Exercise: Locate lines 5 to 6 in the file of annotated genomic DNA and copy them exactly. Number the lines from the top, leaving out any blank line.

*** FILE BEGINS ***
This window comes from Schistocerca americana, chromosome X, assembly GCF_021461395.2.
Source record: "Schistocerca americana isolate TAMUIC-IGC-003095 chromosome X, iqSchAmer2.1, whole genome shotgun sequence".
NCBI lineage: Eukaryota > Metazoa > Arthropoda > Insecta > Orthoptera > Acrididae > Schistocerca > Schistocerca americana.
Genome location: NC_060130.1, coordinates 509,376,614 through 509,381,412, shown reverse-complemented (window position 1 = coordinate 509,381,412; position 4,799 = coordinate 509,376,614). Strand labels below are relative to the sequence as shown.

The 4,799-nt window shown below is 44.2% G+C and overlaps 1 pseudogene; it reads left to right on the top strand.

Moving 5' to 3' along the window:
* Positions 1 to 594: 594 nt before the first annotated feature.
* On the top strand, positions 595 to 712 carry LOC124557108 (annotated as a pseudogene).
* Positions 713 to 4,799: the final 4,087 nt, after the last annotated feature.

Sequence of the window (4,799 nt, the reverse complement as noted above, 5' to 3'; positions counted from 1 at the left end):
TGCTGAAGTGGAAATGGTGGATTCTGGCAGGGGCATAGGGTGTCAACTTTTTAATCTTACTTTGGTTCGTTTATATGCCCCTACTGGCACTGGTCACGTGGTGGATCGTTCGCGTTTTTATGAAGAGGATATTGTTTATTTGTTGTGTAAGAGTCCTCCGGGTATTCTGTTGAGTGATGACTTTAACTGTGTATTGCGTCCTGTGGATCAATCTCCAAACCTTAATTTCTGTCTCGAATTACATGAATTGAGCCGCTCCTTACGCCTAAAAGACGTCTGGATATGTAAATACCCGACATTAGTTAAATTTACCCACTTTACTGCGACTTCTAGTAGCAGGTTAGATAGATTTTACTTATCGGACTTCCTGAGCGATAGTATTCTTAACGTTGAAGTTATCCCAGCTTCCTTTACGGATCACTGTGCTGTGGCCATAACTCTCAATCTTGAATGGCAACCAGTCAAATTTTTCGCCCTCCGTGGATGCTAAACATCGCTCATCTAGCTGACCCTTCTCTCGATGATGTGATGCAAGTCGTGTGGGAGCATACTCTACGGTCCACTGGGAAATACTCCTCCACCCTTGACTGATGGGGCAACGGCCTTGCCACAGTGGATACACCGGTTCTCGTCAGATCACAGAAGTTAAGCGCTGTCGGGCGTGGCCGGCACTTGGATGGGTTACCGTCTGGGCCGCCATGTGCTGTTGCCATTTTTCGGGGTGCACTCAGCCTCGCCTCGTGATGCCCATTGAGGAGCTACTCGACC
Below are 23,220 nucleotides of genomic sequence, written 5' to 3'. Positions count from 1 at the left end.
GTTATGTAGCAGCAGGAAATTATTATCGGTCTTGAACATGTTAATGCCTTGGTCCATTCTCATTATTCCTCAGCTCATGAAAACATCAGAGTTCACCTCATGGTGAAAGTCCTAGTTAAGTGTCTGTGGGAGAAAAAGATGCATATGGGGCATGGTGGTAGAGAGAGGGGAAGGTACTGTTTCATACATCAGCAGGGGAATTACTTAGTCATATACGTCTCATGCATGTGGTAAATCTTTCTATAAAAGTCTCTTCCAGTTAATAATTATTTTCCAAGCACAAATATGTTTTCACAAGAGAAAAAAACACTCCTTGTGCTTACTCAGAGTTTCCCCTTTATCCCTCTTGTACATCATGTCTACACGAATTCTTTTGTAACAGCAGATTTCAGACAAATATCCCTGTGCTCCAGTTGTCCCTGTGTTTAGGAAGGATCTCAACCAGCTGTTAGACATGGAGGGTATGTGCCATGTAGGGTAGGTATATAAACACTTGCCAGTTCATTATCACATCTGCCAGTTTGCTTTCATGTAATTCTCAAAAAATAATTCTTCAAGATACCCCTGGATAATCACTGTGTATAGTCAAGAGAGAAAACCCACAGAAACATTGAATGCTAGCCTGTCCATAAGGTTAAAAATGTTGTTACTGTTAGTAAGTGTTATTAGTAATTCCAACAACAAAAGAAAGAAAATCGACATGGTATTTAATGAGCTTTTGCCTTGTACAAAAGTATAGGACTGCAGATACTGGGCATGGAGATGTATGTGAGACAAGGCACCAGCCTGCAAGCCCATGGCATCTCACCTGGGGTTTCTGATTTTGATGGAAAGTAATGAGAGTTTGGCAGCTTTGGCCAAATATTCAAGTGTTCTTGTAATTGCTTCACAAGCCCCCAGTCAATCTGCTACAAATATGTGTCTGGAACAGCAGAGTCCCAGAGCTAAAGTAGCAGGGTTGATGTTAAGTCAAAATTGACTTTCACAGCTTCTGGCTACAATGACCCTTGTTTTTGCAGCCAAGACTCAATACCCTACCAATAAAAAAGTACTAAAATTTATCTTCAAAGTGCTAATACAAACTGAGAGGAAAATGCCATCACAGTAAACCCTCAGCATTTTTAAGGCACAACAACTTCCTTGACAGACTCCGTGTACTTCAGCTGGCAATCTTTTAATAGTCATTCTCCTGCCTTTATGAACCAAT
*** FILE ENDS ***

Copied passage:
The 4,799-nt window shown below is 44.2% G+C and overlaps 1 pseudogene; it reads left to right on the top strand.

Moving 5' to 3' along the window: